Florida Bans Sale of Invasive Reptiles as Iguanas and Snakes Take Over

A 14-foot, 95-pound, female Burmese python captured in Naples, Florida.

A 14-foot, 95-pound, female Burmese python captured in Naples, Florida.
Image: Robert F. Bukaty (AP)

The Florida Fish and Wildlife Conservation Commission is clamping down on invasive reptiles, making it illegal for Floridians to breed or sell these problematic creatures except in special circumstances.

Advertisement

In an effort to protect local ecology, economy, and human health, the state is making it illegal for Floridians to breed or sell such animals as Burmese and scrub pythons, Green anacondas, Nile monitors, green iguanas, and tegus, among several other invasive species. Finalized on February 25, the new rules are meant to improve the regulations on the ownership of invasive reptiles in Florida, and they’re expected to go into effect later this summer.

“Stringent biosecurity measures are required for those entities in possession of Prohibited species to limit escapes,” declares the Florida wildlife commission in its guidelines.

These reptiles are becoming a major menace in the state, ravaging sensitive ecosystems and wreaking havoc in urban environments. The Burmese python, for example, is now endemic in the Everglades, where it consumes a wide variety of prey. Green iguanas have been plaguing home and business owners for years, digging up gardens, damaging sidewalks and seawalls, and occasionally popping up in toilets (yes, seriously). Green iguanas also carry salmonella. So bad is this problem, that the wildlife commission has urged homeowners to kill green iguanas “whenever possible” and without the need for permits.

As the new guidelines stipulate, pet owners will have 90 days to comply with the rules once they go into effect. Except in situations involving requirements to improve outdoor enclosures, which give owners 180 days to comply.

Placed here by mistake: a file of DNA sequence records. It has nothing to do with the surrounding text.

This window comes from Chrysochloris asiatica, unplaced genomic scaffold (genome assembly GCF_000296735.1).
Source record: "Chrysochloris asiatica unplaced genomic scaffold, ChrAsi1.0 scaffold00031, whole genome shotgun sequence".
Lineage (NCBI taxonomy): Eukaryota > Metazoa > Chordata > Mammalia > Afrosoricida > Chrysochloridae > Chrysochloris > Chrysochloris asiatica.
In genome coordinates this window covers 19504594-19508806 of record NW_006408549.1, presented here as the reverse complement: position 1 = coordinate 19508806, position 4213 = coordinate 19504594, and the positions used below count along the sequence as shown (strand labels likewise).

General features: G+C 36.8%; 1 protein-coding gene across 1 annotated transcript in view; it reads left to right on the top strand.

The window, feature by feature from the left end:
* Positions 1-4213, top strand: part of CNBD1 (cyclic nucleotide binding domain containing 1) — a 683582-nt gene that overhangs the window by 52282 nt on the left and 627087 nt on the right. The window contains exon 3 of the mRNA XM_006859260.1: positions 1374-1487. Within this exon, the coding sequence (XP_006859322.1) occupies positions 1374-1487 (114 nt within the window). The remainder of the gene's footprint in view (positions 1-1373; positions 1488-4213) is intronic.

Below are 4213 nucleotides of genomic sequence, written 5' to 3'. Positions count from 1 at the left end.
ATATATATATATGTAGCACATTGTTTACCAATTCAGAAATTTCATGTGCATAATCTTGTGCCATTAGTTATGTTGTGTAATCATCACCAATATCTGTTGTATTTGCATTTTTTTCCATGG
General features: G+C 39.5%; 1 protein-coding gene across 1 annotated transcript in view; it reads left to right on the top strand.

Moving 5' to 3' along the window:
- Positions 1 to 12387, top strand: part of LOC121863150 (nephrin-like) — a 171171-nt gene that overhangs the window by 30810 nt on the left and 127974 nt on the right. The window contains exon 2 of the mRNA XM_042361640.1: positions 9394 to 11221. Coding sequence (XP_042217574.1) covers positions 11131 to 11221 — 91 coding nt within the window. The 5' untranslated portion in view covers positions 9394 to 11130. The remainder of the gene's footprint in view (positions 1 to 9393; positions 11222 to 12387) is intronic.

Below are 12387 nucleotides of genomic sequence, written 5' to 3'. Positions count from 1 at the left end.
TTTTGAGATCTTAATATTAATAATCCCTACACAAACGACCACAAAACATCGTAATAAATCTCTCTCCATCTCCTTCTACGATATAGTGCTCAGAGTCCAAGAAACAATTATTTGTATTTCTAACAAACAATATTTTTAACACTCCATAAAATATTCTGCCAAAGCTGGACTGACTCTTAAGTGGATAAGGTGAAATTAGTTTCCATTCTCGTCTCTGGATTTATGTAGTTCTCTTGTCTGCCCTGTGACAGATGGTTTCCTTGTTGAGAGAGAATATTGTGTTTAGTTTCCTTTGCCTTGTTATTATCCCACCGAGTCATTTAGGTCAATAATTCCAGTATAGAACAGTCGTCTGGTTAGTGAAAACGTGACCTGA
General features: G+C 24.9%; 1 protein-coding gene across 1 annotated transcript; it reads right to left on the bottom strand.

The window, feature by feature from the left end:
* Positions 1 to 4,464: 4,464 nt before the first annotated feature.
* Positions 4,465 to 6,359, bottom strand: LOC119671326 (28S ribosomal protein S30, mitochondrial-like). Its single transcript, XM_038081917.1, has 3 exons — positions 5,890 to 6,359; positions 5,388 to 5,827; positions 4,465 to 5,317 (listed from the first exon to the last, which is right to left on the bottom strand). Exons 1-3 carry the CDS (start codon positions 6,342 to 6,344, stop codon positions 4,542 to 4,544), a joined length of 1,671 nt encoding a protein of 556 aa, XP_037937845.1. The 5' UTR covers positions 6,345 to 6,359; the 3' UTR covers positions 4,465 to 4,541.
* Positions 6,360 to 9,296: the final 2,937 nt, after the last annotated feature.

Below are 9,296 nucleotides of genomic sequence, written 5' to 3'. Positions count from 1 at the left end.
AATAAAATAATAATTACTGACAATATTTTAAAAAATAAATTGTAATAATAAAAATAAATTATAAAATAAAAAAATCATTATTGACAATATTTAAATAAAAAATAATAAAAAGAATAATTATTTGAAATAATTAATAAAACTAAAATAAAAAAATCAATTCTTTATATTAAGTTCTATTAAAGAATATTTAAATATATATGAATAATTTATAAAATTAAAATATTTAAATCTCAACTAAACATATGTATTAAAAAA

Possession of these animals may be permitted under special circumstances, such as for educational purposes or for “eradication/control activities,” which the Florida wildlife commission describes as a “targeted, systematic effort to remove an entire population of a nonnative species or to contain or otherwise manage the population of an invasive species so as to minimize its spread and impacts.”

Advertisement

Green iguanas and tegus are still being permitted for personal use (i.e. pets), but those cases will require special permits. These animals can be owned for the duration of their lives, but the commission will only include animals that were owned prior to the new rules going into effect. Owners will have to make sure these animals are marked with a Passive Integrated Transponder (PIT) tag, and they’ll have to renew their permits annually.

Some pet owners in Florida won’t be happy with the new guidelines, and some breeders will likely have to revise their business plans. Sucks, but the environment is important, as is property, not to mention human health and safety.

Advertisement

Scientists Don’t Know Why All These Sea Creatures Are Swimming in Circles

A green sea turtle hatchling swimming in a tank at the turtle conservancy section of Aquaria KLCC in Kuala Lumpur, Malaysia.

A green sea turtle hatchling swimming in a tank at the turtle conservancy section of Aquaria KLCC in Kuala Lumpur, Malaysia.
Photo: Tengku Bahar (Getty Images)

Marine researchers in Japan and elsewhere have discovered yet another enigma of the aquatic world. In a new paper out Thursday, they detail their finding that various species of large sea animals, from turtles to sharks to seals, swim in circles for no clear reason. This circling could have several purposes for the animals, such as aiding their navigation or foraging for food, the researchers say.

Advertisement